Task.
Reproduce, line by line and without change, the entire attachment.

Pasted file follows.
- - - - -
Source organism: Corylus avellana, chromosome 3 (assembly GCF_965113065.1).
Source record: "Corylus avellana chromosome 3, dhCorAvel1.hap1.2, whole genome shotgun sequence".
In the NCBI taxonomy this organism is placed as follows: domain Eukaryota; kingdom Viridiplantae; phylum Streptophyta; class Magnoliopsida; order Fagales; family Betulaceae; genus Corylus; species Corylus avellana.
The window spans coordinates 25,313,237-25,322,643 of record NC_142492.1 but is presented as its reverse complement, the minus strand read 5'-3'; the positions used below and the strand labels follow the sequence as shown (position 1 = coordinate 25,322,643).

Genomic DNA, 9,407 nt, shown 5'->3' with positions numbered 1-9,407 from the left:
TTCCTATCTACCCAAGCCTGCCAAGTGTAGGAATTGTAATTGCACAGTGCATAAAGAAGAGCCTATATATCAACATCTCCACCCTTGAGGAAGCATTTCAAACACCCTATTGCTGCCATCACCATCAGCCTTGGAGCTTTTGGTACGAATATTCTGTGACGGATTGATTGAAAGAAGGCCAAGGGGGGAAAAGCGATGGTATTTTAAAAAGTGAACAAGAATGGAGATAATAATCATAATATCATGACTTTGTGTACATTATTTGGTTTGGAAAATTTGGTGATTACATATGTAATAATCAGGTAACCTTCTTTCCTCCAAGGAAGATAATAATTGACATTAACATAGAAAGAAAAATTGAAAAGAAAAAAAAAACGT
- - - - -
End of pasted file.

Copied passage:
Source organism: Corylus avellana, chromosome 3 (assembly GCF_965113065.1).
Source record: "Corylus avellana chromosome 3, dhCorAvel1.hap1.2, whole genome shotgun sequence".
In the NCBI taxonomy this organism is placed as follows: domain Eukaryota; kingdom Viridiplantae; phylum Streptophyta; class Magnoliopsida; order Fagales; family Betulaceae; genus Corylus; species Corylus avellana.
The window spans coordinates 25,313,237-25,322,643 of record NC_142492.1 but is presented as its reverse complement, the minus strand read 5'-3'; the positions used below and the strand labels follow the sequence as shown (position 1 = coordinate 25,322,643).

Genomic DNA, 9,407 nt, shown 5'->3' with positions numbered 1-9,407 from the left:
TTCCTATCTACCCAAGCCTGCCAAGTGTAGGAATTGTAATTGCACAGTGCATAAAGAAGAGCCTATATATCAACATCTCCACCCTTGAGGAAGCATTTCAAACACCCTATTGCTGCCATCACCATCAGCCTTGGAGCTTTTGGTACGAATATTCTGTGACGGATTGATTGAAAGAAGGCCAAGGGGGGAAAAGCGATGGTATTTTAAAAAGTGAACAAGAATGGAGATAATAATCATAATATCATGACTTTGTGTACATTATTTGGTTTGGAAAATTTGGTGATTACATATGTAATAATCAGGTAACCTTCTTTCCTCCAAGGAAGATAATAATTGACATTAACATAGAAAGAAAAATTGAAAAGAAAAAAAAAACGT